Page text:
I first encountered the mystic sounds of the piece that is stuck in my head today as a freshmen at St. Joseph Abbey and Seminary College in Spring of 2006. I was part of the schola cantorum, and this tune was the basis for one of psalm responses that was sung during the Easter Vigil. Ever since then, I’ve been enraptured when I hear its melody.
The melody is by Thomas Tallis, but has been brought to fame once more through the work of Ralph Vaughan Williams. He is one of my favorite composers of the Romantic Period, and this piece is my favorite of his works.
Fantasia on a Theme of Thomas Tallis – Ralph Vaughan Williams
Thomas Tallis occupies a sort of unique position for composers of the sixteen century. He composed in Reformation England and is considered one of England’s greatest composers, composing both for the Church of England and for the Catholic Church.
The theme that Ralph Vaughan Williams borrows in his fantasia is from the third of nine psalm tones commissioned by Archbishop Matthew Parker, the Archbishop of Canterbury from 1559 through his death in 1575. The psalm tone in question was written for Psalm 2.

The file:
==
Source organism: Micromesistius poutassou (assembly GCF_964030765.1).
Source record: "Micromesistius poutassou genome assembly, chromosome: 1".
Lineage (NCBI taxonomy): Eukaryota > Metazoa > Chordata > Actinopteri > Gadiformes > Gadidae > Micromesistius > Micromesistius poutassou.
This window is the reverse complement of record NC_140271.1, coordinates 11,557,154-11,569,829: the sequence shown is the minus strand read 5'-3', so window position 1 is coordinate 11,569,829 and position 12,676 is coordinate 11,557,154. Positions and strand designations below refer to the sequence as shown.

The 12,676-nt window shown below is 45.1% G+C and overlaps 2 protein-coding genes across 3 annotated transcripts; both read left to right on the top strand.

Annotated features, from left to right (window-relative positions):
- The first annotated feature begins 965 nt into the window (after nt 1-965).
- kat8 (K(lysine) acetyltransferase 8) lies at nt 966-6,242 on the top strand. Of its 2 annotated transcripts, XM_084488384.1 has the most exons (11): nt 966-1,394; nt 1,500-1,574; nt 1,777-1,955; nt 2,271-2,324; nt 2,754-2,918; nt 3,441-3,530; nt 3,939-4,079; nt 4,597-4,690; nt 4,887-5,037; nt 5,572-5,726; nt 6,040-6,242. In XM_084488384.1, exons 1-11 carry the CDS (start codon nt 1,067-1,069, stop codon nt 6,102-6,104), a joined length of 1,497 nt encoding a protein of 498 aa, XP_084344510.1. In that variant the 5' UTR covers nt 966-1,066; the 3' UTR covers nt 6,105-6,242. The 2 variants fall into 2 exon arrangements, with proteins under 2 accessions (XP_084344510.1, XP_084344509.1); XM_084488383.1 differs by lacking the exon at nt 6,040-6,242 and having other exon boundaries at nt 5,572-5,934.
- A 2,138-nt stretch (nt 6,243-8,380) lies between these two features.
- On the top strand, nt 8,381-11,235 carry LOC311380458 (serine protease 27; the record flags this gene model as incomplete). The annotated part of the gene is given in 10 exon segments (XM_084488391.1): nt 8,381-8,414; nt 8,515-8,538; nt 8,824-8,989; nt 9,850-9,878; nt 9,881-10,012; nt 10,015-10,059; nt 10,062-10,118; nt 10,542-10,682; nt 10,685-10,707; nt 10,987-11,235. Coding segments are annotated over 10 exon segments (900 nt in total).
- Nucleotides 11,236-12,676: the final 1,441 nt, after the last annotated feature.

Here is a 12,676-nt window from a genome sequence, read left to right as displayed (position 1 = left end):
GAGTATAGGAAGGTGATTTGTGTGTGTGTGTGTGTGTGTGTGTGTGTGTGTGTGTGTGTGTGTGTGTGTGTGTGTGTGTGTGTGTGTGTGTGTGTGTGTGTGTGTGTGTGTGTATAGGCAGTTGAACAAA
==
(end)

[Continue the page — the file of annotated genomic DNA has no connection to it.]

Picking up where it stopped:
Thomas Tallis – Third Psalm Tune for Archbishop Parker – (“Why Fum’th in Fight”)
1. Why fumeth in sight: the Gentils spite,
In fury raging stout?
Why taketh in hond: the people fond,
Uayne thinges to bring about?
2. The kinges arise: the lordes deuise,
in counsayles mett therto:
Agaynst the Lord: with false accord,
against his Christ they go.
3. Let vs they say: breake downe their ray,
of all their bondes and cordes:
We will renounce: that they pronounce,
their loores as stately lordes.
4. But God of might: in heauen so bright,
Shall laugh them all to scorne:
The Lord on hie: shall them defie,
they shall be once forlorne.
(Verses 5 through 9 omitted in this recording)
9. With iron rod: as mighty God,
all rebels shalt thou bruse:
And breake them all: in pieces small,
as sherdes the potters vse.
10. Be wise therfore: ye kinges the more,
Receyue ye wisdomes lore:
Ye iudges strong: of right and wrong,
aduise you now before.
11. The Lorde in feare: your seruice beare,
with dread to him reioyce:
Let rages be: resist not ye,
him serue with ioyfull voyce.
12. The sonne kisse ye: lest wroth he be,
lose not the way of rest:
For when his ire: is set on fire,
who trust in hym be blest.